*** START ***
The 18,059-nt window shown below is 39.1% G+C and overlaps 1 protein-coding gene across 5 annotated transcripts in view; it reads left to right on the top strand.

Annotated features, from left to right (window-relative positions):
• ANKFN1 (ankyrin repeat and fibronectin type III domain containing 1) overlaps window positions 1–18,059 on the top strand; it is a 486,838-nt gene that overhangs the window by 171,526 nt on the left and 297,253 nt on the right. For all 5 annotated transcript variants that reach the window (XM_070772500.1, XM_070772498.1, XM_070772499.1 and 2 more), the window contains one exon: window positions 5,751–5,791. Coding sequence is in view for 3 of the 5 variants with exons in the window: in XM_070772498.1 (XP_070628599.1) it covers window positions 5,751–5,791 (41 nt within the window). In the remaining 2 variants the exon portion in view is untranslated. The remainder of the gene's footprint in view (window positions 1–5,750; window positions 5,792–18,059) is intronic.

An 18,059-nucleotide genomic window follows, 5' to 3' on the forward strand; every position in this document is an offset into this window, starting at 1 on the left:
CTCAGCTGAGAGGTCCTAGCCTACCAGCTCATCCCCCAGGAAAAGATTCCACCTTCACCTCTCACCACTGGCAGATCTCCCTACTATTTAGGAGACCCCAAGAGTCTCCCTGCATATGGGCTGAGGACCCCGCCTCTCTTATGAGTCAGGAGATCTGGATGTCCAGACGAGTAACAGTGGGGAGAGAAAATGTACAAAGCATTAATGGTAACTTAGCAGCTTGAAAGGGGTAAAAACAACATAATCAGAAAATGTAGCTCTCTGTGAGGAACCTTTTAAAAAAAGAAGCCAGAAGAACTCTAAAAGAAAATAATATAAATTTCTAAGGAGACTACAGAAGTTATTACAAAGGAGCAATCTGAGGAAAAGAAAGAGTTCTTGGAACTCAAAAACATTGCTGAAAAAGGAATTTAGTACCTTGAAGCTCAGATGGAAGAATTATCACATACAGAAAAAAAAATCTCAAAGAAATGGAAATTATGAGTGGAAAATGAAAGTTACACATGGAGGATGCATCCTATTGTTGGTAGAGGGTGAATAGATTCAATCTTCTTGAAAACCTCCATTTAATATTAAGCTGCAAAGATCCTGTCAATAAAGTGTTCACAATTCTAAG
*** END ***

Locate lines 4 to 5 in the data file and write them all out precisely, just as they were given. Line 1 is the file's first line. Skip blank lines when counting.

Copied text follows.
An 18,059-nucleotide genomic window follows, 5' to 3' on the forward strand; every position in this document is an offset into this window, starting at 1 on the left:
CTCAGCTGAGAGGTCCTAGCCTACCAGCTCATCCCCCAGGAAAAGATTCCACCTTCACCTCTCACCACTGGCAGATCTCCCTACTATTTAGGAGACCCCAAGAGTCTCCCTGCATATGGGCTGAGGACCCCGCCTCTCTTATGAGTCAGGAGATCTGGATGTCCAGACGAGTAACAGTGGGGAGAGAAAATGTACAAAGCATTAATGGTAACTTAGCAGCTTGAAAGGGGTAAAAACAACATAATCAGAAAATGTAGCTCTCTGTGAGGAACCTTTTAAAAAAAGAAGCCAGAAGAACTCTAAAAGAAAATAATATAAATTTCTAAGGAGACTACAGAAGTTATTACAAAGGAGCAATCTGAGGAAAAGAAAGAGTTCTTGGAACTCAAAAACATTGCTGAAAAAGGAATTTAGTACCTTGAAGCTCAGATGGAAGAATTATCACATACAGAAAAAAAAATCTCAAAGAAATGGAAATTATGAGTGGAAAATGAAAGTTACACATGGAGGATGCATCCTATTGTTGGTAGAGGGTGAATAGATTCAATCTTCTTGAAAACCTCCATTTAATATTAAGCTGCAAAGATCCTGTCAATAAAGTGTTCACAATTCTAAG